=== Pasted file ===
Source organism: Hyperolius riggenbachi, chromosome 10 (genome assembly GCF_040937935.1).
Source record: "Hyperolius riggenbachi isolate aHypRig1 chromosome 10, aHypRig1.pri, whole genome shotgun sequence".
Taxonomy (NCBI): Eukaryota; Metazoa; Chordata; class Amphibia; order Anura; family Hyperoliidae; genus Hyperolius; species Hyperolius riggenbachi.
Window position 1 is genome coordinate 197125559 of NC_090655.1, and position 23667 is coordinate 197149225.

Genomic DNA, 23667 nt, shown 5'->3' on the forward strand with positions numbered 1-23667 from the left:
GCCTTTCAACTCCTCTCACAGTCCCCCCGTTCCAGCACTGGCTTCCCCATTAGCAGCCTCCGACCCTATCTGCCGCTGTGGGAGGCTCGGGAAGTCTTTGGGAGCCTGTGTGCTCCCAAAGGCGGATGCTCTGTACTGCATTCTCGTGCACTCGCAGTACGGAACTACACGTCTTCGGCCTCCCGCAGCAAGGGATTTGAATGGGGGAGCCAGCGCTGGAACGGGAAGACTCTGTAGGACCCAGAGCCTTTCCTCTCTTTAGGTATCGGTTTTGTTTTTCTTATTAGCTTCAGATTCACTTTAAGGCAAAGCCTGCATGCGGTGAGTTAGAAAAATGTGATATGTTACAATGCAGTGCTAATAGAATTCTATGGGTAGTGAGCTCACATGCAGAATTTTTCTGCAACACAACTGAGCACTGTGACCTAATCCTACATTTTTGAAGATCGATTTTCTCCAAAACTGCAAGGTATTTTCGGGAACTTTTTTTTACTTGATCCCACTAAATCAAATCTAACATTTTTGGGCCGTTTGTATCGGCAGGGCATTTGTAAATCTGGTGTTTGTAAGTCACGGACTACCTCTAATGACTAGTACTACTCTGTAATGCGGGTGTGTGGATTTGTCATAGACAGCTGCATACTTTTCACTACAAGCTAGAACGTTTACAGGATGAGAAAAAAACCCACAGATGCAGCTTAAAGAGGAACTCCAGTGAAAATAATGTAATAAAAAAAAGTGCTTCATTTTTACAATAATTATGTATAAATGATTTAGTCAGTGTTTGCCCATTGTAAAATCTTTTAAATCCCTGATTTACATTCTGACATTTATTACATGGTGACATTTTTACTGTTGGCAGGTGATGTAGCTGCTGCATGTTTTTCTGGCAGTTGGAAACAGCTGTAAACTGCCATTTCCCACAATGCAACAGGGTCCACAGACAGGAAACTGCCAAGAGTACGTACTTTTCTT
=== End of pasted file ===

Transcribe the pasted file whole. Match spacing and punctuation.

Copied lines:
Source organism: Hyperolius riggenbachi, chromosome 10 (genome assembly GCF_040937935.1).
Source record: "Hyperolius riggenbachi isolate aHypRig1 chromosome 10, aHypRig1.pri, whole genome shotgun sequence".
Taxonomy (NCBI): Eukaryota; Metazoa; Chordata; class Amphibia; order Anura; family Hyperoliidae; genus Hyperolius; species Hyperolius riggenbachi.
Window position 1 is genome coordinate 197125559 of NC_090655.1, and position 23667 is coordinate 197149225.

Genomic DNA, 23667 nt, shown 5'->3' on the forward strand with positions numbered 1-23667 from the left:
GCCTTTCAACTCCTCTCACAGTCCCCCCGTTCCAGCACTGGCTTCCCCATTAGCAGCCTCCGACCCTATCTGCCGCTGTGGGAGGCTCGGGAAGTCTTTGGGAGCCTGTGTGCTCCCAAAGGCGGATGCTCTGTACTGCATTCTCGTGCACTCGCAGTACGGAACTACACGTCTTCGGCCTCCCGCAGCAAGGGATTTGAATGGGGGAGCCAGCGCTGGAACGGGAAGACTCTGTAGGACCCAGAGCCTTTCCTCTCTTTAGGTATCGGTTTTGTTTTTCTTATTAGCTTCAGATTCACTTTAAGGCAAAGCCTGCATGCGGTGAGTTAGAAAAATGTGATATGTTACAATGCAGTGCTAATAGAATTCTATGGGTAGTGAGCTCACATGCAGAATTTTTCTGCAACACAACTGAGCACTGTGACCTAATCCTACATTTTTGAAGATCGATTTTCTCCAAAACTGCAAGGTATTTTCGGGAACTTTTTTTTACTTGATCCCACTAAATCAAATCTAACATTTTTGGGCCGTTTGTATCGGCAGGGCATTTGTAAATCTGGTGTTTGTAAGTCACGGACTACCTCTAATGACTAGTACTACTCTGTAATGCGGGTGTGTGGATTTGTCATAGACAGCTGCATACTTTTCACTACAAGCTAGAACGTTTACAGGATGAGAAAAAAACCCACAGATGCAGCTTAAAGAGGAACTCCAGTGAAAATAATGTAATAAAAAAAAGTGCTTCATTTTTACAATAATTATGTATAAATGATTTAGTCAGTGTTTGCCCATTGTAAAATCTTTTAAATCCCTGATTTACATTCTGACATTTATTACATGGTGACATTTTTACTGTTGGCAGGTGATGTAGCTGCTGCATGTTTTTCTGGCAGTTGGAAACAGCTGTAAACTGCCATTTCCCACAATGCAACAGGGTCCACAGACAGGAAACTGCCAAGAGTACGTACTTTTCTT